Registrars have criticised ICANN’s decision to allow .com domain prices to be raised by up to 70% over the next decade.
Verisign, the company that administers the .com domain, will be allowed to increase the pricing of .com domains to registrars by 7% per year until 2023. After this, there will be a two-year gap where price increases will not take place, followed by 7% increases from 2026 to 2029.
This will become a continuous trend – four years of 7% increases, followed by two years of no increase. It is unclear how much of these increases will be passed on to the consumer.
As part of the agreement, Verisign will pay ICANN an additional $20 million dollars over the next five years which will be used to support ICANN’s efforts to ensure the security and stability of the domain name system.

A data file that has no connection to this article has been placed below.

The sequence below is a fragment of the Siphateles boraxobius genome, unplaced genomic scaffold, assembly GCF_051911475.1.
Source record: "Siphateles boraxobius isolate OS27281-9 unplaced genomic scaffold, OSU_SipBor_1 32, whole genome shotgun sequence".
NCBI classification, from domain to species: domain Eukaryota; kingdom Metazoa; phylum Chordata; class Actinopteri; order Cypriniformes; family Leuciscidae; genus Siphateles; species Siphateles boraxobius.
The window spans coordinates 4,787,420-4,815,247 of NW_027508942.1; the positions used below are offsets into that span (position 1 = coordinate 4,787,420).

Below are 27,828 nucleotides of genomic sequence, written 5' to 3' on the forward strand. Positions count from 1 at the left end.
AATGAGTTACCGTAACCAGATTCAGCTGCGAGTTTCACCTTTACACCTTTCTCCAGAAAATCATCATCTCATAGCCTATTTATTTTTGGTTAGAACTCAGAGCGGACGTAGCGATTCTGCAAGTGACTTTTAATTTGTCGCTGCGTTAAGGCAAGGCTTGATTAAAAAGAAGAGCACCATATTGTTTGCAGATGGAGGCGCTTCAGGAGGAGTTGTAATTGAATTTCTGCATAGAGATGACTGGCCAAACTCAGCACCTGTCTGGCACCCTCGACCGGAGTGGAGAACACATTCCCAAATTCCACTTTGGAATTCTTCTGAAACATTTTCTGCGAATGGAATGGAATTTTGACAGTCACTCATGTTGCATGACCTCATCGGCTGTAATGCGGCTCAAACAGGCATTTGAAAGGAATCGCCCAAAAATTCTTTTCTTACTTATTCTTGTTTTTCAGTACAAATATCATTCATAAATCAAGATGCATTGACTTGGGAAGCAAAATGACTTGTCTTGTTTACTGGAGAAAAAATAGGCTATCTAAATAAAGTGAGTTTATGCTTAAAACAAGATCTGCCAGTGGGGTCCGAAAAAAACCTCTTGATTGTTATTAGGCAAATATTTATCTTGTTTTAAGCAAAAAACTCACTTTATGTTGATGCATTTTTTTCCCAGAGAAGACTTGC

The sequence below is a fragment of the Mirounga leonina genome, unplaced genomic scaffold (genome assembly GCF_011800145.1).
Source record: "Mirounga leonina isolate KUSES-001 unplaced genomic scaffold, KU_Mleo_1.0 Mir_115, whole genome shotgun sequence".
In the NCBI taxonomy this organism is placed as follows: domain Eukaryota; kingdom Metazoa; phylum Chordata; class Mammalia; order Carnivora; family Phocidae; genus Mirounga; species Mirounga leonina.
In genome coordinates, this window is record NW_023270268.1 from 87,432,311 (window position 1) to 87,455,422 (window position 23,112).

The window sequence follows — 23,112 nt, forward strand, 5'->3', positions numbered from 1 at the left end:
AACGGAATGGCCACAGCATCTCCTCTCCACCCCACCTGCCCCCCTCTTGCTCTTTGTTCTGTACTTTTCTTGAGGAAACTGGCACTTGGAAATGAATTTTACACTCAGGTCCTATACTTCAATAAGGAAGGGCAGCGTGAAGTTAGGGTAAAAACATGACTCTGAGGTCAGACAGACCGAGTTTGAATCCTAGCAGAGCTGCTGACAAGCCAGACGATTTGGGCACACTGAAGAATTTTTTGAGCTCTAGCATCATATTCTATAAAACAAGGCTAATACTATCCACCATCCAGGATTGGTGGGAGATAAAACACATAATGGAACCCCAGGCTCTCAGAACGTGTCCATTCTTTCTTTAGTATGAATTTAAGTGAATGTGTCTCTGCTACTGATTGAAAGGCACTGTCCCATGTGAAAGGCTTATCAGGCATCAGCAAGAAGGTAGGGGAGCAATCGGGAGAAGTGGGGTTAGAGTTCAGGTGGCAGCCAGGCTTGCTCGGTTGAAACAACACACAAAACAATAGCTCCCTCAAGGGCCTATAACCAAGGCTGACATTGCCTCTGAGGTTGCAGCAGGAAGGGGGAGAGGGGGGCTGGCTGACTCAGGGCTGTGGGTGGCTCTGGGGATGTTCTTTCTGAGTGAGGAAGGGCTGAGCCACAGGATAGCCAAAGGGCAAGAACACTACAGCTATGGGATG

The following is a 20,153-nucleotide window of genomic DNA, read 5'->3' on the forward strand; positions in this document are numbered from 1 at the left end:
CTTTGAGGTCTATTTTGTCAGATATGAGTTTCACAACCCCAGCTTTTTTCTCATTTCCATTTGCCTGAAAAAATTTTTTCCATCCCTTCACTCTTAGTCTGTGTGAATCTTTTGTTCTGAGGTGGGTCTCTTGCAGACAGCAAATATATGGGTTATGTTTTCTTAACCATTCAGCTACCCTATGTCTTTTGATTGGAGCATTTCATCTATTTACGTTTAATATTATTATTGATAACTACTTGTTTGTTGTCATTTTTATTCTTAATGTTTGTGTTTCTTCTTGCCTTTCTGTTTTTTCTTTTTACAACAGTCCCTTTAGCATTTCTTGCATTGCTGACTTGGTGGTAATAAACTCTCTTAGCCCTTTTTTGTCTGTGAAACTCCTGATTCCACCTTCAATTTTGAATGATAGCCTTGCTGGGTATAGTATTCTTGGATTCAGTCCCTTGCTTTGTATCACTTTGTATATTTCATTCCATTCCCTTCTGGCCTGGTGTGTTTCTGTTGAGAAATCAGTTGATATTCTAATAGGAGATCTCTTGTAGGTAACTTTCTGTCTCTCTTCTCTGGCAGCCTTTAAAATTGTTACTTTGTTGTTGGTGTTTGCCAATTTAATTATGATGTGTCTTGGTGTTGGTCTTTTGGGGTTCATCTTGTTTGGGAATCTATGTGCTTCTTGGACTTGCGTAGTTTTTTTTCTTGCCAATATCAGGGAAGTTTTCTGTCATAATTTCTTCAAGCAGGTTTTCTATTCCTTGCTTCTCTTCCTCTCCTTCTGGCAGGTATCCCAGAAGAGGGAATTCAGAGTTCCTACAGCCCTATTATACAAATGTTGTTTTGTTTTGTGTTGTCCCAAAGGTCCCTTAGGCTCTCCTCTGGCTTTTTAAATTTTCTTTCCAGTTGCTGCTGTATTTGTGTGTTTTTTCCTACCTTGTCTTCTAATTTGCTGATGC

Domain registrar Namecheap has published a blog post criticising the decision to enact these price increases.
“ICANN and Verisign made these changes in secret, without consulting or incorporating feedback from the ICANN community or Internet users,” said Namecheap.
“Over 3,500 comments were submitted in support of price controls for the .org, .info, and .biz top-level domains (TLDs). Only six comments supported removing price controls,” the registrar added.
“These changes will have a significant impact on the Internet for years to come.”